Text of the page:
Coinbase: About 1,100 jobs cut

In June, Coinbase announced that it was cutting 18% of full-time jobs, resulting in a reduction of about 1,100 people.

Coinbase CEO Brian Armstrong pointed to a possible recession, the need to manage costs and growth “too fast” during a bull market.

Coinbase, which made its debut on the stock exchange, has lost more than 80% of its value this year, placing next to cryptocurrencies.

Those fired received a minimum of 14 weeks of severance plus 2 additional weeks for each year of employment exceeding one year. They were also offered four months of COBRA health insurance in the US and four months of mental health support globally, according to the company’s announcement.

Shopify: About 1,000 jobs cut

In July, Shopify announced that it was laying off 1,000 workers, which equates to 10% of its global workforce.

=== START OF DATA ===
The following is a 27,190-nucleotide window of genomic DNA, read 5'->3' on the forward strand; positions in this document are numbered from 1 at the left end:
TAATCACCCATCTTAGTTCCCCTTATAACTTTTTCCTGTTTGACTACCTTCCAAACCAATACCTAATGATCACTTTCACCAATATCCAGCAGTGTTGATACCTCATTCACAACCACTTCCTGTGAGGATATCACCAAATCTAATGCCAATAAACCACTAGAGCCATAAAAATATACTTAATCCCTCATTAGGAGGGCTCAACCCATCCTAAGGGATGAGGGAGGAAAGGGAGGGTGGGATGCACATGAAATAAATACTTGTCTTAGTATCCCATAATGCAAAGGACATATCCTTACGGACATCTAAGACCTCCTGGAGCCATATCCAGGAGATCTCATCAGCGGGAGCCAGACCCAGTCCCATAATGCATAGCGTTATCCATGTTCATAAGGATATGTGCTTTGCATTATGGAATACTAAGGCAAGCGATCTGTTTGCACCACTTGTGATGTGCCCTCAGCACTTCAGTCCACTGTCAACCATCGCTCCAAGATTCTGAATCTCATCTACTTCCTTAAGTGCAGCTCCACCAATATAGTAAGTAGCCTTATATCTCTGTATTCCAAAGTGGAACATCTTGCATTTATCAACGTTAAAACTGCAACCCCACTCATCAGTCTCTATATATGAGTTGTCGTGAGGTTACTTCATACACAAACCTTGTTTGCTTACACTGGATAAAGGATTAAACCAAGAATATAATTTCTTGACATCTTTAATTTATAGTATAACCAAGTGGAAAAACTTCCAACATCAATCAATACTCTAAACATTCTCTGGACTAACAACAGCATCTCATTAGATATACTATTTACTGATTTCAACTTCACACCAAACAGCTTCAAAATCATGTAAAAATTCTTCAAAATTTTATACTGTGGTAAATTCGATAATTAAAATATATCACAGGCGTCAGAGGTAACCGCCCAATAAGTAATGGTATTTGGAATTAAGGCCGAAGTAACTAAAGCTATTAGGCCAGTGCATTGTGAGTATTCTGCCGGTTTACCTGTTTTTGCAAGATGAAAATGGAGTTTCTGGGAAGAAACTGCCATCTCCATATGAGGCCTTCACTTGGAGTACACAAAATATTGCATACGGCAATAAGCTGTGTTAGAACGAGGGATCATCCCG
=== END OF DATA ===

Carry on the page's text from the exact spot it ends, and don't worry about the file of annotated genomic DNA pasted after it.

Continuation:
In a memo to staff, CEO Tobi Lutke acknowledged he had misjudged how long the pandemic-fueled e-commerce boom would last and said the company is being hit by a broader pullback in online spending . The company’s stock price fell 78% in 2022.

Shopify These terminated employees will receive 16 weeks of severance pay, plus one week for each year of service with the company.

Netflix: About 450 jobs cut

netflix announced two rounds of layoffs. In May, the streaming service cut 150 jobs after Netflix reported its first subscriber loss in a decade. In late June, Netflix announced another 300 layoffs.

In a statement to employees, the company said: “While we continue to invest significantly in the business, we made these adjustments so that our costs grow in line with our slower revenue growth.”